There were only thirteen of them, but their existence stretched from Legends to Mirage. That’s the length of seven sets (two large, five small) if you’re counting. If you opened a pack of Fallen Empires, Homelands, or The Dark, you’d never find one, but the mechanic they presented was a Magic staple nevertheless, a mechanic that found a home in each of the five colors. And of all the retired mechanics of the past, this one has, possibly, had the most influence on the later state of the game.
Ah, yes, Rampage! For you Comprehensive Rules aficionados, it goes like this:
502.12b The rampage bonus is calculated only once per combat, when the triggered ability resolves. Adding or removing blockers later in combat won’t change the bonus.
502.12c If a creature has multiple instances of rampage, each triggers separately.
Way back when Legends came out and beauties like Hunding Gjornersen (Hey, a fellow Dane!) and Marhault Elsdragon were unleashed upon the world (to make no mention of truly impressive personages like Gabriel Angelfire), Rampage was fresh and new, like an earthworm emerged from the soil after a spring shower. Most of the earliest bearers of the mechanic have now been, by the grace of God, forgotten. An exception is Chromium, and one imagines that the strength of Chromium’s legacy lies with his Elder Dragon Legend creature type rather than his Rampage. But we (you and I, my friend) are not like the fickle general public, are completely different than the masses who play with cards until the edges are worn and then give the poor creatures to their little brothers named Sammy who ride around with Elder Dragon Legends going thwack-thwack between their bicycle spokes. No, we’re not like that at all.
When I first got into Magic I loved Rampage, and my most prized card was Craw Giant. Admittedly, this probably had something to do with the deceptively simple Christopher Rush art (I also hoarded my precious Radjan Spirit), but hey, I’m trying to make a point here. Craw Giant is strategically interesting in a way that Crash of Rhinos isn’t. Sure, Craw Giant (still one of only two Green giants) has two fewer points of power than the rhinos, but Craw Giant’s Rampage is sneaky. If you’re being attacked by Craw Giant, what do you do? You can’t just gang block it with your Barbary Apes and Floral Spuzzem (do… not… laugh…) like you could those Rhinos. If you blocked the Rhinos with those two, you’d take four points of damage and lose both of your creatures, but you’d kill the Rhinos. If you tried the same trick against Craw Giant, you’d take four points of damage, lose both of your creatures, and the darned Giant would still be laughing, “Ho ho ho!”
You see, excluding clunky sub-themes like Scourge‘s love for high mana costs, Rampage is one of Magic‘s few methods of encouraging us to play with big creatures. A weenie deck’s creatures don’t have a prayer in combat against Craw Giant, no matter how many of them there are. Heck, the more Tundra Wolves you pile in front of Craw Giant, the more damage you’re dealt. If the Craw Giant example appears a bit extreme (it does cost seven mana), consider the more reasonable Wolverine Pack, also from Legends. Obviously, Wolverine Pack isn’t going to win the game all by itself, but on the attack, it’s still nearly impossible for a weenie deck to kill.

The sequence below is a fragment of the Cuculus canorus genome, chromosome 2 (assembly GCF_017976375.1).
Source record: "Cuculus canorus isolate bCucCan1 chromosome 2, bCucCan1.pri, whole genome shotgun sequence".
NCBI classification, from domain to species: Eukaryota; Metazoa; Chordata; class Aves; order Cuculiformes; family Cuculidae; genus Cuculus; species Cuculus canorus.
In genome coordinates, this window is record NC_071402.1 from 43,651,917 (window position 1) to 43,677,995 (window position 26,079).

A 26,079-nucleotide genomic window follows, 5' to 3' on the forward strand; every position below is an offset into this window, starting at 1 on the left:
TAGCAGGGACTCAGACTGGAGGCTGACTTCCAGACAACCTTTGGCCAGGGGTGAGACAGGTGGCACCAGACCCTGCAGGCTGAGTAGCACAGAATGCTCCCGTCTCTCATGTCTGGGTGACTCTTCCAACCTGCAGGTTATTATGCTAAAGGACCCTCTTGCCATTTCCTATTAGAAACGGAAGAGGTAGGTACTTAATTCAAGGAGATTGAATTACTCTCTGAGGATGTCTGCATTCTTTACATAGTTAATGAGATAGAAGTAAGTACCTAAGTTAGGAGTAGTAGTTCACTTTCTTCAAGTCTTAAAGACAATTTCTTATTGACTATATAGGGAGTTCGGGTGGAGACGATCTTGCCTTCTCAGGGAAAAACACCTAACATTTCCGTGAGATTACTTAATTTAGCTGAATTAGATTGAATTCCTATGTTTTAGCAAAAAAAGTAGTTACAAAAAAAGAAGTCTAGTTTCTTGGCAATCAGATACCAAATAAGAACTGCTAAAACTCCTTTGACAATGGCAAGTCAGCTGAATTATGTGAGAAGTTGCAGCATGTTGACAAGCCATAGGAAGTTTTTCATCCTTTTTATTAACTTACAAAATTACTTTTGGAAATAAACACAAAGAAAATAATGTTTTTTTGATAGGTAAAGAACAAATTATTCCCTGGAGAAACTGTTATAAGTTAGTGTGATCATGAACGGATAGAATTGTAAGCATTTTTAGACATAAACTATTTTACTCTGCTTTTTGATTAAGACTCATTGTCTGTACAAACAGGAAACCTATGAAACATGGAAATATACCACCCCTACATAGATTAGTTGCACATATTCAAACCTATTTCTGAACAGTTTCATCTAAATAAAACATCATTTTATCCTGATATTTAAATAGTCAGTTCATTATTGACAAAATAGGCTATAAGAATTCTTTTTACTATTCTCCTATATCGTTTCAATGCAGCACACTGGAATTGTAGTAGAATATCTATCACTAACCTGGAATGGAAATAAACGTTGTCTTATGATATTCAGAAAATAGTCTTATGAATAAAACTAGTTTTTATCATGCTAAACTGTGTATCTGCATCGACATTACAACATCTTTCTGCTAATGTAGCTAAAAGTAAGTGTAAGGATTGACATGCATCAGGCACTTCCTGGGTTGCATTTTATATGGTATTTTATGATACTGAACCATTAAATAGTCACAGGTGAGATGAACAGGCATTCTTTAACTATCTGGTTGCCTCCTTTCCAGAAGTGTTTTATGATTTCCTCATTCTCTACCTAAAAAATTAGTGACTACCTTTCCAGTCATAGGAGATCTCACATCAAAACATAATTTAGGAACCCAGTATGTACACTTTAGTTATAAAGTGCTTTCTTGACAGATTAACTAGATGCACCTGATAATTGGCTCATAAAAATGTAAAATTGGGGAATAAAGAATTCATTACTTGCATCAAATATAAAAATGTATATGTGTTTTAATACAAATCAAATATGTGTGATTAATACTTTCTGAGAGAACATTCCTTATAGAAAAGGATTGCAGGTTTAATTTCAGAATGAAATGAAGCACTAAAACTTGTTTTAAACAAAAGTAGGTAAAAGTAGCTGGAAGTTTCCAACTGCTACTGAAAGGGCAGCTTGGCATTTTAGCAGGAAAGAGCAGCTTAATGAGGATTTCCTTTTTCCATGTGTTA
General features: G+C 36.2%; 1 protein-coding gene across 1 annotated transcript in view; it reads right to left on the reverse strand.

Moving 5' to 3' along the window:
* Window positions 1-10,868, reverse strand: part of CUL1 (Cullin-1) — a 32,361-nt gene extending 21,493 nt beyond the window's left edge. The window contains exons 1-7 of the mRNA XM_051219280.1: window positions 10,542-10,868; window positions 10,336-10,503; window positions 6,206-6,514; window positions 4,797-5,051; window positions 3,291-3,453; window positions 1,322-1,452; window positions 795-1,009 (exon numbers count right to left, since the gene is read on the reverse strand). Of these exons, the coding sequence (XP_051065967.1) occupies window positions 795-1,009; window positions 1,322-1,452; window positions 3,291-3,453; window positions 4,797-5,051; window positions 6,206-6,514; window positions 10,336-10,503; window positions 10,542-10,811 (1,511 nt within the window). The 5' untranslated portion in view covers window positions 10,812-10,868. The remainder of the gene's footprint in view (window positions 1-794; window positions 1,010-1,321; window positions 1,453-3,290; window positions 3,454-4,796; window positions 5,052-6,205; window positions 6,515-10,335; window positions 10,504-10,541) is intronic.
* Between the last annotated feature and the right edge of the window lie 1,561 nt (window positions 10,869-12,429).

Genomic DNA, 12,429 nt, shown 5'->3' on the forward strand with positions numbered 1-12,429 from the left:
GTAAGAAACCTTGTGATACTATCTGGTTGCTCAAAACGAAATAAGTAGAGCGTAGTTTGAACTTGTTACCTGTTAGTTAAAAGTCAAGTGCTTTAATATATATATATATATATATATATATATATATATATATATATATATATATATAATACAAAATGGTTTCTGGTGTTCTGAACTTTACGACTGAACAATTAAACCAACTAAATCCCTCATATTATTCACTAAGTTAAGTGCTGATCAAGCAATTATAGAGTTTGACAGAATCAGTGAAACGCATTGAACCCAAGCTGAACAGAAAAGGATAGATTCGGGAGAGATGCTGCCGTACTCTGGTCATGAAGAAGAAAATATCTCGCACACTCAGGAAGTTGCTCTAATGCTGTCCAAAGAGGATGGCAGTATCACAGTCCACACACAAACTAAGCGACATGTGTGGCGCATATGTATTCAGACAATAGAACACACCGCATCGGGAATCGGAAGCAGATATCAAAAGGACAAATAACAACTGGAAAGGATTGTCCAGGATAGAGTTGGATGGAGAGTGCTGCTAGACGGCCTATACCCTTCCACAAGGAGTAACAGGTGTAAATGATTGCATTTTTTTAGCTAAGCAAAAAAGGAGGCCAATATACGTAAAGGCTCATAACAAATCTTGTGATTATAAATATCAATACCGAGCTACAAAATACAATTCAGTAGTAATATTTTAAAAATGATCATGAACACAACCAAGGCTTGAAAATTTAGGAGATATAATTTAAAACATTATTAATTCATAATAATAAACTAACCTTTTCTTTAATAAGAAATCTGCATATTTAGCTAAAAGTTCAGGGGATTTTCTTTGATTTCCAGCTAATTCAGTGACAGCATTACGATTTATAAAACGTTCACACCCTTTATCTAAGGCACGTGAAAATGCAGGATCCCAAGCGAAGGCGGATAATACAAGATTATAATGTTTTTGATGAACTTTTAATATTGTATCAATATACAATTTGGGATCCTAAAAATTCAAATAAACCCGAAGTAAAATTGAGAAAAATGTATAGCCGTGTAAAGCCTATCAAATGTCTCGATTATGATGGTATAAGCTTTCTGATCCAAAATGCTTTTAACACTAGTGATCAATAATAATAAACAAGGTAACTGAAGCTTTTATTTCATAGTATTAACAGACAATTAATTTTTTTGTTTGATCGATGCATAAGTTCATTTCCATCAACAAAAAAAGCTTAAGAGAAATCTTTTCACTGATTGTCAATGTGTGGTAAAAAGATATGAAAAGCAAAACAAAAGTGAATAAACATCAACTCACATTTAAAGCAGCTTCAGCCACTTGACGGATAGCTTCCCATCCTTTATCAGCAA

Rampage inevitably invites comparison with Bushido, but unlike Flanking, Rampage serves a quite different purpose than the Champions of Kamigawa mechanic. Whereas Bushido is most useful as a method of helping relatively small creatures slip past blockers, Rampage works best on large creatures or, at least, creatures with relatively high toughness. Consider, for instance, Samurai Enforcers and Frost Giant. It will usually take multiple blockers to kill either Samurai Enforcers or Frost Giant, and assuming that two blockers can do the trick, both cards will deal those blockers six damage. Add another blocker, however, and Samurai Enforcers is at a distinct disadvantage when compared with Frost Giant. On the other hand, when attacking, the Rampage on Horrible Hordes will be useless far more often than the Bushido on Ronin Houndmaster. A sign of this is that, aside from the joke creature, Horrible Hordes, only two creatures with Rampage (17% of the total) have a toughness lower than four while only one creature with Bushido (6% of the total) has a toughness higher than three.
The highest Rampage factor in Magic is on Teeka’s Dragon from Mirage, a flyer which, by nature of its abilities, will only rarely end up blocked. The most difficult to use is surely that of Alliance’s nigh-unblockabke Gorilla Berserkers, but I smile at the thought of handing the Apes a Bonesplitter or Sword of Fire and Ice. The gorillas hark back to Legend’s Ærathi Berserker (a famous misprint and the earliest example of the word “berserker” in Magic excepting Berserk) and aid in understanding the flavor behind Rampage. Rampage happens when creatures get really angry.
But then, strange things can happen when creatures start rampaging. In direct competition with Phelddagrif‘s Hippo tokens are the Survivors of Varchld’s War-Riders. Anthony Alongi has already tried his hand at the rampager, but has he considered adding Phelddagrif to the mix? After a few, insubstantial tweaks on Alongi’s deck, we get:
4-Color Hippo Survivor Madness
4 Kodama’s Reach
4 Sakura-Tribe Elder
2 Rampant Growth
4 Varchld’s War-Riders
4 Burning Sands
4 Æther Flash
4 Magma Jet
2 Powerstone Minefield